Turlough Park House is home to the National Museum of Ireland's Folklife Collection. It is the only 'branch' of the National Museum outside of the capital and it compliments the other three sites at Kildare Street, Merrion Street and Collins Barracks in Dublin, which each house different aspects of the national collections.
Careful renovations of the 18th century house, revival of the elaborate formal gardens and the artificial lake or Turlough and the creation of complimentary buildings have created a unique destination for visitors.
Designed by the distinguished Irish architect, Thomas Newenham Deane, in the High Victorian style, the house was built in 1865 and the park is the site of the first De Burgo Castle. It was subsequently home to the Fitzgerald family, whose estate ran to over 3,000 acres in the eighteenth and nineteenth centuries.
The folklife collection comprises a wide range of artefacts dealing with agriculture, fishing and hunting, clothing and textiles, architecture, furniture, fittings, trades and crafts, transport, sports and leisure and religion. In total the collection numbers some 50,000 objects and serves to provide an understanding of the social history of Ireland over the past 200 years.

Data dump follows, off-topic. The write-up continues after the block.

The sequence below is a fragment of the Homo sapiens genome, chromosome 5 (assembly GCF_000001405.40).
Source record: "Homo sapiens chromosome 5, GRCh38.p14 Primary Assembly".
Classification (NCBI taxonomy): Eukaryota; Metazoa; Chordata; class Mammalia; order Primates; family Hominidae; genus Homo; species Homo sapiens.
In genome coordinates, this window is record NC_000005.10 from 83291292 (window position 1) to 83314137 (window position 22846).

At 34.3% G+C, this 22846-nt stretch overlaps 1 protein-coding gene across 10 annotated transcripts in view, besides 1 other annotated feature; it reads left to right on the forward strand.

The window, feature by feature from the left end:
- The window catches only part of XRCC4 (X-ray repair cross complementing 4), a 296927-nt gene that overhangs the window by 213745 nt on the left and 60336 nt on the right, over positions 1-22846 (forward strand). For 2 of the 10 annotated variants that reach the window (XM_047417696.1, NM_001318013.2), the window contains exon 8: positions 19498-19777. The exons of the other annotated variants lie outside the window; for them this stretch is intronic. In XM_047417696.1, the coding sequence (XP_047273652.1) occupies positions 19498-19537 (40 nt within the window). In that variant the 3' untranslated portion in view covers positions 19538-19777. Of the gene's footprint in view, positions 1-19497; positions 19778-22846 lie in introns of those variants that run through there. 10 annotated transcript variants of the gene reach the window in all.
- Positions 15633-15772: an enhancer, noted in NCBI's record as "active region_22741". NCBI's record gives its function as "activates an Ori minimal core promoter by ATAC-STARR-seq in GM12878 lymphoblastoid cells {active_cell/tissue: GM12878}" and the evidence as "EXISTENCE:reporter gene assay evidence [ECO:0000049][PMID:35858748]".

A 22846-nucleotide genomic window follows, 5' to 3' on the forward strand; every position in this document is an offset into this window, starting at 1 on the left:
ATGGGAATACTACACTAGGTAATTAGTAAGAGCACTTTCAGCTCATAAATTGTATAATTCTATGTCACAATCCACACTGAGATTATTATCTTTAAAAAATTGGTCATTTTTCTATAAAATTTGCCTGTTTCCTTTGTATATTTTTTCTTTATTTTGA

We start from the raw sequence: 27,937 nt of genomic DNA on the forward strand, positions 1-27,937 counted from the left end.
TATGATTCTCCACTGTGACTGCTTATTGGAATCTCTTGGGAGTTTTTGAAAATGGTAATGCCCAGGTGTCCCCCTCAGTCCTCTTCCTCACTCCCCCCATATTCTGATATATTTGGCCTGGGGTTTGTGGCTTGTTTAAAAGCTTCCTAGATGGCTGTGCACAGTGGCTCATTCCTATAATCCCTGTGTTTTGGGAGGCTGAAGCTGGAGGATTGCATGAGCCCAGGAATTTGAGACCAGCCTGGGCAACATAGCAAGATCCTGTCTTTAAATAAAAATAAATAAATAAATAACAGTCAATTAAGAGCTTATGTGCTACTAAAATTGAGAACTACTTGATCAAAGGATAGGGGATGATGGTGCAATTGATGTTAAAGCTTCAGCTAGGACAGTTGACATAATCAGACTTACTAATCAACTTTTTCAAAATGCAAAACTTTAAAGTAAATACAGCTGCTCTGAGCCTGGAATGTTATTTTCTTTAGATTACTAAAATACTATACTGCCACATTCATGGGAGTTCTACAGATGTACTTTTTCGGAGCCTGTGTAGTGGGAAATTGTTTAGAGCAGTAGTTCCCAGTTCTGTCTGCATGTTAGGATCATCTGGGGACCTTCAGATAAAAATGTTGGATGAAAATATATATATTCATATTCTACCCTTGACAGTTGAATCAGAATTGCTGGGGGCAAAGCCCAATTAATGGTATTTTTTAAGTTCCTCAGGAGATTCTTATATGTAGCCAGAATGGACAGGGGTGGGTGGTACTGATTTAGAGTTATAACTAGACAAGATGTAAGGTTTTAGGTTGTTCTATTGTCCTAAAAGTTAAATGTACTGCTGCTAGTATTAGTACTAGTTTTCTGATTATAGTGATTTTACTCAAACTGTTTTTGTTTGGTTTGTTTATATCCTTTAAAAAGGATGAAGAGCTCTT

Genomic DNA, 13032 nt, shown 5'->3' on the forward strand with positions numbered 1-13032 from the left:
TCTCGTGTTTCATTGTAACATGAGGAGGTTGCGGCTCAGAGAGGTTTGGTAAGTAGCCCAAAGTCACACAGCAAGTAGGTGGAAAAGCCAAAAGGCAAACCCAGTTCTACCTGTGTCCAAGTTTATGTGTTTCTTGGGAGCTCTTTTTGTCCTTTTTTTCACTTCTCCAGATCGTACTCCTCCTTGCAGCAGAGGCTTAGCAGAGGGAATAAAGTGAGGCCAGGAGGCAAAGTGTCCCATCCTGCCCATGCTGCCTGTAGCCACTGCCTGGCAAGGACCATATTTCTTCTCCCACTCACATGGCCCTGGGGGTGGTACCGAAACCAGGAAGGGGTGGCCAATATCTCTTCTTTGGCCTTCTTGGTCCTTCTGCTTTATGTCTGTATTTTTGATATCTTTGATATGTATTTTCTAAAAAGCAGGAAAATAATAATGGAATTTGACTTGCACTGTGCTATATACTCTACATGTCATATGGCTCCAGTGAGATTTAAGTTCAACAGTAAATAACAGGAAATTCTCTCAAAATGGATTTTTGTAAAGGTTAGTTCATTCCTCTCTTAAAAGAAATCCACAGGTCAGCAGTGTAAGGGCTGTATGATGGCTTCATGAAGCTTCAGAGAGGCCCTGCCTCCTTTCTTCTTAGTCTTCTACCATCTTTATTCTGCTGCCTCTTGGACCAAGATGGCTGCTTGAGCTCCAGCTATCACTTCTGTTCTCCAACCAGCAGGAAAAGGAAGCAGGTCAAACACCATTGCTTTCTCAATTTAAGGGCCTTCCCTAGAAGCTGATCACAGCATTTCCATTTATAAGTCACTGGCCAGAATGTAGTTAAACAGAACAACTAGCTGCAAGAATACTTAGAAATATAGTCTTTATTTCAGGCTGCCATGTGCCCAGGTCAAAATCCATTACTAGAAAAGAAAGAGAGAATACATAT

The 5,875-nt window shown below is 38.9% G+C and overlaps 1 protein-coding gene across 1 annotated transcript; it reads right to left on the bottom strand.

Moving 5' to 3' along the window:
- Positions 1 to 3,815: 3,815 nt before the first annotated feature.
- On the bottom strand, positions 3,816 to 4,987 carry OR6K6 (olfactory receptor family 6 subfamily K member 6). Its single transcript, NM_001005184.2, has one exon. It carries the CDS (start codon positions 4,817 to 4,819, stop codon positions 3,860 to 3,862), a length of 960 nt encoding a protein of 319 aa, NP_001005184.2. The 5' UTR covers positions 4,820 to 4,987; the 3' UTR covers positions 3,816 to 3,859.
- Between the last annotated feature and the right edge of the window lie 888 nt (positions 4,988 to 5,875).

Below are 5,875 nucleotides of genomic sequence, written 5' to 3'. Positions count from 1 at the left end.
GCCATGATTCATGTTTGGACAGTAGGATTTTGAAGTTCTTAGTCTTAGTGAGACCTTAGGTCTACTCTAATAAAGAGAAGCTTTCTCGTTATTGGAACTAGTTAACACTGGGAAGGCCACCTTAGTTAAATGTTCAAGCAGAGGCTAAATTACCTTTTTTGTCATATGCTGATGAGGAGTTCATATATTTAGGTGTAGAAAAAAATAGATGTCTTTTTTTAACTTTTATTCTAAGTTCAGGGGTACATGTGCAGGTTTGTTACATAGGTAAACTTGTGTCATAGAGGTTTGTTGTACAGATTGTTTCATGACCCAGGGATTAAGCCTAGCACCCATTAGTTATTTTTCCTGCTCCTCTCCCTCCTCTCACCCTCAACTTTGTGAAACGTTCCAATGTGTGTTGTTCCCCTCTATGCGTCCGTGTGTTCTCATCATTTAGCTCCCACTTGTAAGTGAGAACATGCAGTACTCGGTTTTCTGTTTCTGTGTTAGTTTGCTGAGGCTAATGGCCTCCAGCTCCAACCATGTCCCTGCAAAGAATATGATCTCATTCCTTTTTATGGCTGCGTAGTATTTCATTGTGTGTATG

Adjacent to the house the newly created exhibition galleries will portray the lives of ordinary people in rural Ireland, emphasising the continuity of traditions of lifestyles, which were established for several hundreds of years and lasted well into the twentieth century.
The story will be told under three headings:
Incorporating sections dealing with Folklife and Folklore and how the collection of the Museum began.
Will put the main exhibition into a historical context with emphasis on the periods immediately after the Famine, the Land war, Land League and Home Rule agitation of the late nineteenth century and the resolution of the land question in post independent Ireland.
Will look at the way of life in rural Ireland and how it was influenced by landscape and resources.
The Museum will provide a range of amenities on site from extensive parking, indoor and outdoor seating, a speciality café and an exclusive retail operation selling both museum branded products and Irish design and hand-crafted products. A dedicated educational facility is also planned to enhance the experience of the collections for visitors.
The new museum facility is an important link in the necklace of impressive tourist attractions stretching along the West Coast through Galway as far as the Ceide Fields near Ballycastle and no visit to the West would be complete without a visit to Turlough Park.
Admission to the National Museum of Ireland at Turlough Park is free and the museum is open all year round during the following hours:
Tuesday to Saturday 10am-5pm
Closed Mondays (including Bank Holidays), Christmas Day and Good Friday
From Castlebar follow the signs for Swinford on the N5 and turn off for Turlough, 3 miles outside the town. For further information on The National Museum of Ireland Country Life any of the sites of the National Museum of Ireland:
Telephone +353 94 903 1755
Fax +353 94 903 1628